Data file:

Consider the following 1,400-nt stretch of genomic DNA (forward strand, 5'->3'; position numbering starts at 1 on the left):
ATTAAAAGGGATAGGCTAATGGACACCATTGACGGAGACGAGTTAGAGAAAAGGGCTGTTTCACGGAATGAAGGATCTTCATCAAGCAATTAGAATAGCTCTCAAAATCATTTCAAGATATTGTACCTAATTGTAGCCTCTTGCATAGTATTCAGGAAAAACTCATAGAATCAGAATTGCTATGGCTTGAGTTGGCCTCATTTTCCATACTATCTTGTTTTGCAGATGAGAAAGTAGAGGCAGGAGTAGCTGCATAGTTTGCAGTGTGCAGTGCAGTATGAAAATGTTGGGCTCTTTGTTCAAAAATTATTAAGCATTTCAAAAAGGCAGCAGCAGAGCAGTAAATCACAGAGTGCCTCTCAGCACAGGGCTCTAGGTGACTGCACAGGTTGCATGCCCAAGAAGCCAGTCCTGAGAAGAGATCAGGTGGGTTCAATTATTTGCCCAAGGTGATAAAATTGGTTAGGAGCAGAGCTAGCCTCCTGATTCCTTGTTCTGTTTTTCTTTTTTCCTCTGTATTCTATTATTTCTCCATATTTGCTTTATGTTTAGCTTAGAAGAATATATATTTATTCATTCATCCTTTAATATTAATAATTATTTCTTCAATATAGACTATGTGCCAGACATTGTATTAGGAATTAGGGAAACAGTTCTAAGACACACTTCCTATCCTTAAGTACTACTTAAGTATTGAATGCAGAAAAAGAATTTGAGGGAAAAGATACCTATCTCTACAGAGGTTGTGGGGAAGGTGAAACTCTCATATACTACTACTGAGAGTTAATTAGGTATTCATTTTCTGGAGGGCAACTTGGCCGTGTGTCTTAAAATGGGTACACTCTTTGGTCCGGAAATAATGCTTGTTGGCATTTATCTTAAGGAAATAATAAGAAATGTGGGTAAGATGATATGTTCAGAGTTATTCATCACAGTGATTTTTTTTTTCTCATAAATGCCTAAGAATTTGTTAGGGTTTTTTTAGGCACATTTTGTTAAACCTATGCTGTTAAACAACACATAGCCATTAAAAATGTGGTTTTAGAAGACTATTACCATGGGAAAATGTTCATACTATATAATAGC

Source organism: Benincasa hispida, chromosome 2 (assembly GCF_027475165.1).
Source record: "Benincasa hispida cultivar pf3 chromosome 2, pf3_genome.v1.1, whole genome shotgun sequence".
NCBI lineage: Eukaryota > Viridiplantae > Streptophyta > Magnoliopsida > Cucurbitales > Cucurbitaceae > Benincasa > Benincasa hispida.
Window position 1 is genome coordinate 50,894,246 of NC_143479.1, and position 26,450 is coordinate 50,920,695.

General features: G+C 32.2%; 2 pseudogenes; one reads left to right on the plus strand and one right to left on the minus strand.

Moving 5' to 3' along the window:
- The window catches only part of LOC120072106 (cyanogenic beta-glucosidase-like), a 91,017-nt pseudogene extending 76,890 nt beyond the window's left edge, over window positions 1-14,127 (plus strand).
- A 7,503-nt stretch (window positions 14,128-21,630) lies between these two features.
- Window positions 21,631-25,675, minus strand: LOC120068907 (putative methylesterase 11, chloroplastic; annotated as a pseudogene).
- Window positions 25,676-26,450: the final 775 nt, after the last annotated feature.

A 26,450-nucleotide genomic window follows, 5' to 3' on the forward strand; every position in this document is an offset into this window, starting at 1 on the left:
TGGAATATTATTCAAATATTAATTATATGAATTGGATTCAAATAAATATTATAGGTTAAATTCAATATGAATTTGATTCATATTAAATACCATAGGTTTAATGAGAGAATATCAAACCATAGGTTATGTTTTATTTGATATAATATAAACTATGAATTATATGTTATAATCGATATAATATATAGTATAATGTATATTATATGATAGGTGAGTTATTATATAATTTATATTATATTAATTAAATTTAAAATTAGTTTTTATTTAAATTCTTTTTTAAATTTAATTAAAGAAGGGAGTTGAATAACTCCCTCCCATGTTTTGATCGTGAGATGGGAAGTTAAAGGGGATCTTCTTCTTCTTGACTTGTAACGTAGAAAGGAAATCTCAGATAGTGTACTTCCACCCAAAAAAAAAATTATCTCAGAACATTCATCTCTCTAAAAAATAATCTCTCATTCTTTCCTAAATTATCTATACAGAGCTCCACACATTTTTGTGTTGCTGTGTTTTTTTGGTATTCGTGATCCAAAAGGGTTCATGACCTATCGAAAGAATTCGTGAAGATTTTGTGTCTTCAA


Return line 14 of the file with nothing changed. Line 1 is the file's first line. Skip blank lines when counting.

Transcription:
TGGAATATTATTCAAATATTAATTATATGAATTGGATTCAAATAAATATTATAGGTTAAATTCAATATGAATTTGATTCATATTAAATACCATAGGTTTAATGAGAGAATATCAAACCATAGGTTATGTTTTATTTGATATAATATAAACTATGAATTATATGTTATAATCGATATAATATATAGTATAATGTATATTATATGATAGGTGAGTTATTATATAATTTATATTATATTAATTAAATTTAAAATTAGTTTTTATTTAAATTCTTTTTTAAATTTAATTAAAGAAGGGAGTTGAATAACTCCCTCCCATGTTTTGATCGTGAGATGGGAAGTTAAAGGGGATCTTCTTCTTCTTGACTTGTAACGTAGAAAGGAAATCTCAGATAGTGTACTTCCACCCAAAAAAAAAATTATCTCAGAACATTCATCTCTCTAAAAAATAATCTCTCATTCTTTCCTAAATTATCTATACAGAGCTCCACACATTTTTGTGTTGCTGTGTTTTTTTGGTATTCGTGATCCAAAAGGGTTCATGACCTATCGAAAGAATTCGTGAAGATTTTGTGTCTTCAA